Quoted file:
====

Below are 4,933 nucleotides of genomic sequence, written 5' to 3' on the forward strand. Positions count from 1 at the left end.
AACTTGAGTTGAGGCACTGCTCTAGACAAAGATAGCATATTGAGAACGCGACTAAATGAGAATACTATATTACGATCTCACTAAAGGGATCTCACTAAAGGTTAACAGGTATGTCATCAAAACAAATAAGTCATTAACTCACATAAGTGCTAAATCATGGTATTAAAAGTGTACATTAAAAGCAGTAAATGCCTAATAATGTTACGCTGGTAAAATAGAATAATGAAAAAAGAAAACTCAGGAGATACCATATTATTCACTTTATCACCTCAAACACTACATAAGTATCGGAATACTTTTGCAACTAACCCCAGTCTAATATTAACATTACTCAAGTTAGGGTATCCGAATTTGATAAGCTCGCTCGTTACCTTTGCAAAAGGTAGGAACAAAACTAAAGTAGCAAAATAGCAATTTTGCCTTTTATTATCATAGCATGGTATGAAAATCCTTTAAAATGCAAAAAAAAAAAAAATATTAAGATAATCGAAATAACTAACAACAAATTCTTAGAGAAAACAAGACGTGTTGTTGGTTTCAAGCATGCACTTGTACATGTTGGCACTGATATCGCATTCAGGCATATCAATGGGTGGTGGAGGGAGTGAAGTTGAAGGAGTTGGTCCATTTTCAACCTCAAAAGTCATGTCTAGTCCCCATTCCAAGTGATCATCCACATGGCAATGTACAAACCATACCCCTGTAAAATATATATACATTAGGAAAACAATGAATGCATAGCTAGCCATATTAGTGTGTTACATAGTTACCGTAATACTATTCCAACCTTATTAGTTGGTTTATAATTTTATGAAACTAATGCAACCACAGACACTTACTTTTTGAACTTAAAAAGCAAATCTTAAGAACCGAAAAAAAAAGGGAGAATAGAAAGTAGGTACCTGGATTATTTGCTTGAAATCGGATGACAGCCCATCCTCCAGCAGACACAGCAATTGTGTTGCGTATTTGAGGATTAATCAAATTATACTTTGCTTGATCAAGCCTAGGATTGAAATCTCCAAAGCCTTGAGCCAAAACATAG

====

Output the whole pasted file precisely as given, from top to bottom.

Below are 4,933 nucleotides of genomic sequence, written 5' to 3' on the forward strand. Positions count from 1 at the left end.
AACTTGAGTTGAGGCACTGCTCTAGACAAAGATAGCATATTGAGAACGCGACTAAATGAGAATACTATATTACGATCTCACTAAAGGGATCTCACTAAAGGTTAACAGGTATGTCATCAAAACAAATAAGTCATTAACTCACATAAGTGCTAAATCATGGTATTAAAAGTGTACATTAAAAGCAGTAAATGCCTAATAATGTTACGCTGGTAAAATAGAATAATGAAAAAAGAAAACTCAGGAGATACCATATTATTCACTTTATCACCTCAAACACTACATAAGTATCGGAATACTTTTGCAACTAACCCCAGTCTAATATTAACATTACTCAAGTTAGGGTATCCGAATTTGATAAGCTCGCTCGTTACCTTTGCAAAAGGTAGGAACAAAACTAAAGTAGCAAAATAGCAATTTTGCCTTTTATTATCATAGCATGGTATGAAAATCCTTTAAAATGCAAAAAAAAAAAAAATATTAAGATAATCGAAATAACTAACAACAAATTCTTAGAGAAAACAAGACGTGTTGTTGGTTTCAAGCATGCACTTGTACATGTTGGCACTGATATCGCATTCAGGCATATCAATGGGTGGTGGAGGGAGTGAAGTTGAAGGAGTTGGTCCATTTTCAACCTCAAAAGTCATGTCTAGTCCCCATTCCAAGTGATCATCCACATGGCAATGTACAAACCATACCCCTGTAAAATATATATACATTAGGAAAACAATGAATGCATAGCTAGCCATATTAGTGTGTTACATAGTTACCGTAATACTATTCCAACCTTATTAGTTGGTTTATAATTTTATGAAACTAATGCAACCACAGACACTTACTTTTTGAACTTAAAAAGCAAATCTTAAGAACCGAAAAAAAAAGGGAGAATAGAAAGTAGGTACCTGGATTATTTGCTTGAAATCGGATGACAGCCCATCCTCCAGCAGACACAGCAATTGTGTTGCGTATTTGAGGATTAATCAAATTATACTTTGCTTGATCAAGCCTAGGATTGAAATCTCCAAAGCCTTGAGCCAAAACATAG